Two German Architectures 1949-1989

Business, Industry and Transport

For both Germans states, the switiching of industry from armament to consumer goods production formed the basis for every subsequent development ans was therefore trackled vigorously. The framework conditions were totally different on both sides of the German-German border: while the Federal Republic received massive support through the US Marshall Plan and benefited from the economic boom that resulted from the Korean War and the beginning of European integration, the GDR suffered from sustained large-scale dismantling of production machinery sent to the Soviet Union as part of massive reparations. it had to build up its own heavy industry as ther was practically none on GDR territory. Despite this situation, both states created architecturally remarkable new industrial plants which benefited from the relevant experiences of the 1920s and 1930s. West Germany also continued to build airports and motorways, and extensively promoted the use of private cars.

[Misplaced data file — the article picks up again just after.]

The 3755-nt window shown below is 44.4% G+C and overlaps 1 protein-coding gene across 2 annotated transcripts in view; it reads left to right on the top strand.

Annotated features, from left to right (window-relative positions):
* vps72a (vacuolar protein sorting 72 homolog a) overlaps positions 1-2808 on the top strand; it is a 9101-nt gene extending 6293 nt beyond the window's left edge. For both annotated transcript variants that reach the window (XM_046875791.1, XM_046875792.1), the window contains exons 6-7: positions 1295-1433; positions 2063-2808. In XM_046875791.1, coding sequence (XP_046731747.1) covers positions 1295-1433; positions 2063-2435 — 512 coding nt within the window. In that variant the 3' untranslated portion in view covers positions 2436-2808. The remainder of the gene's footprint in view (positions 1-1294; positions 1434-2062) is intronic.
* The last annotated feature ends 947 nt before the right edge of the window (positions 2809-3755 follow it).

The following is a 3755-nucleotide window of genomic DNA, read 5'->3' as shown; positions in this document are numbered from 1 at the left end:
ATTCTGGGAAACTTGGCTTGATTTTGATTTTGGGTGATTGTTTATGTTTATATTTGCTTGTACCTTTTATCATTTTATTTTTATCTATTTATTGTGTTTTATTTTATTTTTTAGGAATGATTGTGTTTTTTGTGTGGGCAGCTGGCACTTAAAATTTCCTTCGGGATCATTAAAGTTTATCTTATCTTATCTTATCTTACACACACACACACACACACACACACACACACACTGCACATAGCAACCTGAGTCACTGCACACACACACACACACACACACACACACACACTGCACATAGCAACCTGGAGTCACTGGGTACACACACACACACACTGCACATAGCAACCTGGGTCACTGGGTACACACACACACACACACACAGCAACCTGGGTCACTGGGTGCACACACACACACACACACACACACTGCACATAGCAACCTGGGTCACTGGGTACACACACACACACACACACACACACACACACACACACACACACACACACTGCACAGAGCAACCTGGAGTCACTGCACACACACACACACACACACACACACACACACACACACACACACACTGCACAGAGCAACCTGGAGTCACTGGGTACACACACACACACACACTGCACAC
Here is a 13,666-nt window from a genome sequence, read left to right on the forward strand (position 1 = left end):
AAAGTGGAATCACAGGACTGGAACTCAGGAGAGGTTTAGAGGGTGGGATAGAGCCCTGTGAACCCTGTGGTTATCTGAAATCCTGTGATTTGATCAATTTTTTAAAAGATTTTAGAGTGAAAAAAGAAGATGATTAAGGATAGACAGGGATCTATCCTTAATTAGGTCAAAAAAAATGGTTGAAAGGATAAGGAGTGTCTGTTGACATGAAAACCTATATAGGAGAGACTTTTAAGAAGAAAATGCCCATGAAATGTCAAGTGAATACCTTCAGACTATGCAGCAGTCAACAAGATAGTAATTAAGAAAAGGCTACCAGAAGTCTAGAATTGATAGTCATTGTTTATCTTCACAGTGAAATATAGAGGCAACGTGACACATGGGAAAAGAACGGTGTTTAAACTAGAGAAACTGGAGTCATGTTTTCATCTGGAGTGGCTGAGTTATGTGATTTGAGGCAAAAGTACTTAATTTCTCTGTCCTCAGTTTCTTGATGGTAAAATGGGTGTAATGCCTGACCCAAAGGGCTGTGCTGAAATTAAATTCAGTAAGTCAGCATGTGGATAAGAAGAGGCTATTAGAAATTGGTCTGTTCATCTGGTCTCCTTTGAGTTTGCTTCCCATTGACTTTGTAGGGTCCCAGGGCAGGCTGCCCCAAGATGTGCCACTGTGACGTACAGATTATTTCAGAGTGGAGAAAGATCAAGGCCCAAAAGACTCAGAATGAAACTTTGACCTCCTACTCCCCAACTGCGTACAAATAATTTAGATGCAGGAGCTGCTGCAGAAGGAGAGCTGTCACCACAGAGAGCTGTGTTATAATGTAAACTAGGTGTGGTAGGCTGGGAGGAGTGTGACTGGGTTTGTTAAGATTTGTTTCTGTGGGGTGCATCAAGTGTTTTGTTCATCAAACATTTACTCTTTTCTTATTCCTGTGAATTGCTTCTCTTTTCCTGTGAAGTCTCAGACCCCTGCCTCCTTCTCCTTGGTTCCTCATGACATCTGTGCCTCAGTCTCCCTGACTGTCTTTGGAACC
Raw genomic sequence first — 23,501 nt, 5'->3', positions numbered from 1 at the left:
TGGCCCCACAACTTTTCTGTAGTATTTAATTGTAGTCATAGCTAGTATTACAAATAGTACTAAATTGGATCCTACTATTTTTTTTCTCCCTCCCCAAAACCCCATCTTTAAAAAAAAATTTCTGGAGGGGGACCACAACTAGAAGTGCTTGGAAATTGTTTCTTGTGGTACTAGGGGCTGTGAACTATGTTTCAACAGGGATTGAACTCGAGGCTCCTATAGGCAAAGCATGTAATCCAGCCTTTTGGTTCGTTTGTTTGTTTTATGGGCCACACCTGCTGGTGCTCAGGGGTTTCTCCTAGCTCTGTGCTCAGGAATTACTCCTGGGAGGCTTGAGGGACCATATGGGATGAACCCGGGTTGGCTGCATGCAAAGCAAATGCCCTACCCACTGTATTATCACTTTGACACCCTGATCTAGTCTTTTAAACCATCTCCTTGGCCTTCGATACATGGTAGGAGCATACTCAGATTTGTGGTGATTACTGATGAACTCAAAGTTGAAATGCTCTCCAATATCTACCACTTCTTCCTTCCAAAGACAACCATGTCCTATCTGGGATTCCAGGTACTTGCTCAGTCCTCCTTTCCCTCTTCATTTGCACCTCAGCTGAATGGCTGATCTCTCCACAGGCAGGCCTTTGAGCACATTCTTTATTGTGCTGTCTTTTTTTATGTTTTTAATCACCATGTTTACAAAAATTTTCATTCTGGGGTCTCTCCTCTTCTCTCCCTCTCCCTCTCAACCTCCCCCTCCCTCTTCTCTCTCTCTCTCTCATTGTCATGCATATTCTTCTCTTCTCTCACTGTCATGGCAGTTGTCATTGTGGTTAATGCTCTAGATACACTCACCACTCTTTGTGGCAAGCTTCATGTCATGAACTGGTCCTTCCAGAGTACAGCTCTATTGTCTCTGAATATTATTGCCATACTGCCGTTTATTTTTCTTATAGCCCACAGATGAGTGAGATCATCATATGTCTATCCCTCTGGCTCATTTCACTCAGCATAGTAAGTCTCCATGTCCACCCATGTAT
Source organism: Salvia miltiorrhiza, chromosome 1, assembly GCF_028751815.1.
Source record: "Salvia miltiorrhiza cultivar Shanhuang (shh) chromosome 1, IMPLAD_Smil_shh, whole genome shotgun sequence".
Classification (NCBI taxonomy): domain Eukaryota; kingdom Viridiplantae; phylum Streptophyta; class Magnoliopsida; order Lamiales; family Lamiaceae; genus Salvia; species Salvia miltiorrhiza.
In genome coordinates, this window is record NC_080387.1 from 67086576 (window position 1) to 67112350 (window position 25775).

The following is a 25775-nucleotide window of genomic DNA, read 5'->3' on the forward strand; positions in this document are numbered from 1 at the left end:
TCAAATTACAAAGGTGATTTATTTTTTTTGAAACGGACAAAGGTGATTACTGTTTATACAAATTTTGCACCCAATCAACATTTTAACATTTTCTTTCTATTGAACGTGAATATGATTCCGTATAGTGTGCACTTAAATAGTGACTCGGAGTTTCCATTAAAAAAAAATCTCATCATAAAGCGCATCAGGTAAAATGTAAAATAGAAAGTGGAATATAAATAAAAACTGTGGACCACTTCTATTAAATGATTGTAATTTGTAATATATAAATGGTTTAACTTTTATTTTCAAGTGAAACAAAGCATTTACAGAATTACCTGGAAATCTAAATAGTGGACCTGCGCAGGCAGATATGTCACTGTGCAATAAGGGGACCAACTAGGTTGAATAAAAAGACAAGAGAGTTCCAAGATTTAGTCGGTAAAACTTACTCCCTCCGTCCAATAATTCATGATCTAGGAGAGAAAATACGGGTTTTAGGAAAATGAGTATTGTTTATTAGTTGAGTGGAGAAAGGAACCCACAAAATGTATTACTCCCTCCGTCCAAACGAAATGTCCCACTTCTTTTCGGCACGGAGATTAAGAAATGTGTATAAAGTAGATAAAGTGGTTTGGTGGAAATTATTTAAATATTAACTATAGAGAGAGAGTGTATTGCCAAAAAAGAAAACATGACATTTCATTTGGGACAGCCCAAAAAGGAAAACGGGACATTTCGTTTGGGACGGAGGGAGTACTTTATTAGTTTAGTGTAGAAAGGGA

Business and Administration

Olivetti Germany headquarters, Frankfurt/M.; 1969 – 1972; architect: Egon Eiermann

Olivetti Germany headquarters, Frankfurt/M.

Frankfurt/M., 1969–1972
Architect: Egon Eiermann

Multi-storey car park and motel 'Haniel', Dusseldorf; 1949 – 1950; architect: Paul Schneider-Esleben

Multi-storey car park and motel 'Haniel', Dusseldorf

Dusseldorf, 1949–1950
Architect: Paul Schneider-Esleben